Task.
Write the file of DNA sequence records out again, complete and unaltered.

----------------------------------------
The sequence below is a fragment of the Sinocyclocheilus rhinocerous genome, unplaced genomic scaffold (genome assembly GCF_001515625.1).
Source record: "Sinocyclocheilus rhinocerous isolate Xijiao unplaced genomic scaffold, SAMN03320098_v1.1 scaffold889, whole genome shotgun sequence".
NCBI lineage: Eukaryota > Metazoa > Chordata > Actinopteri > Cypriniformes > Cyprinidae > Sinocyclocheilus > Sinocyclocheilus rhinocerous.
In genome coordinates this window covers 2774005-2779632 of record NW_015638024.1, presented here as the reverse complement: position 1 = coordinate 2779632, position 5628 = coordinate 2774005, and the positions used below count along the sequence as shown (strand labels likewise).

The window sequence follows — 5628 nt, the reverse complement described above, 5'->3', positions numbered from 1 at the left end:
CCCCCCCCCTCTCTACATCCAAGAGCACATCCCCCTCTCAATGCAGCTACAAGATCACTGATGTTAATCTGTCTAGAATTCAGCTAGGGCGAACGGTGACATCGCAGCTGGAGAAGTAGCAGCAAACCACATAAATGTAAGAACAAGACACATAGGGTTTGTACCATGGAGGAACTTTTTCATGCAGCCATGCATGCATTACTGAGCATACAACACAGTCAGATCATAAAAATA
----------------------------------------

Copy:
The sequence below is a fragment of the Sinocyclocheilus rhinocerous genome, unplaced genomic scaffold (genome assembly GCF_001515625.1).
Source record: "Sinocyclocheilus rhinocerous isolate Xijiao unplaced genomic scaffold, SAMN03320098_v1.1 scaffold889, whole genome shotgun sequence".
NCBI lineage: Eukaryota > Metazoa > Chordata > Actinopteri > Cypriniformes > Cyprinidae > Sinocyclocheilus > Sinocyclocheilus rhinocerous.
In genome coordinates this window covers 2774005-2779632 of record NW_015638024.1, presented here as the reverse complement: position 1 = coordinate 2779632, position 5628 = coordinate 2774005, and the positions used below count along the sequence as shown (strand labels likewise).

The window sequence follows — 5628 nt, the reverse complement described above, 5'->3', positions numbered from 1 at the left end:
CCCCCCCCCTCTCTACATCCAAGAGCACATCCCCCTCTCAATGCAGCTACAAGATCACTGATGTTAATCTGTCTAGAATTCAGCTAGGGCGAACGGTGACATCGCAGCTGGAGAAGTAGCAGCAAACCACATAAATGTAAGAACAAGACACATAGGGTTTGTACCATGGAGGAACTTTTTCATGCAGCCATGCATGCATTACTGAGCATACAACACAGTCAGATCATAAAAATA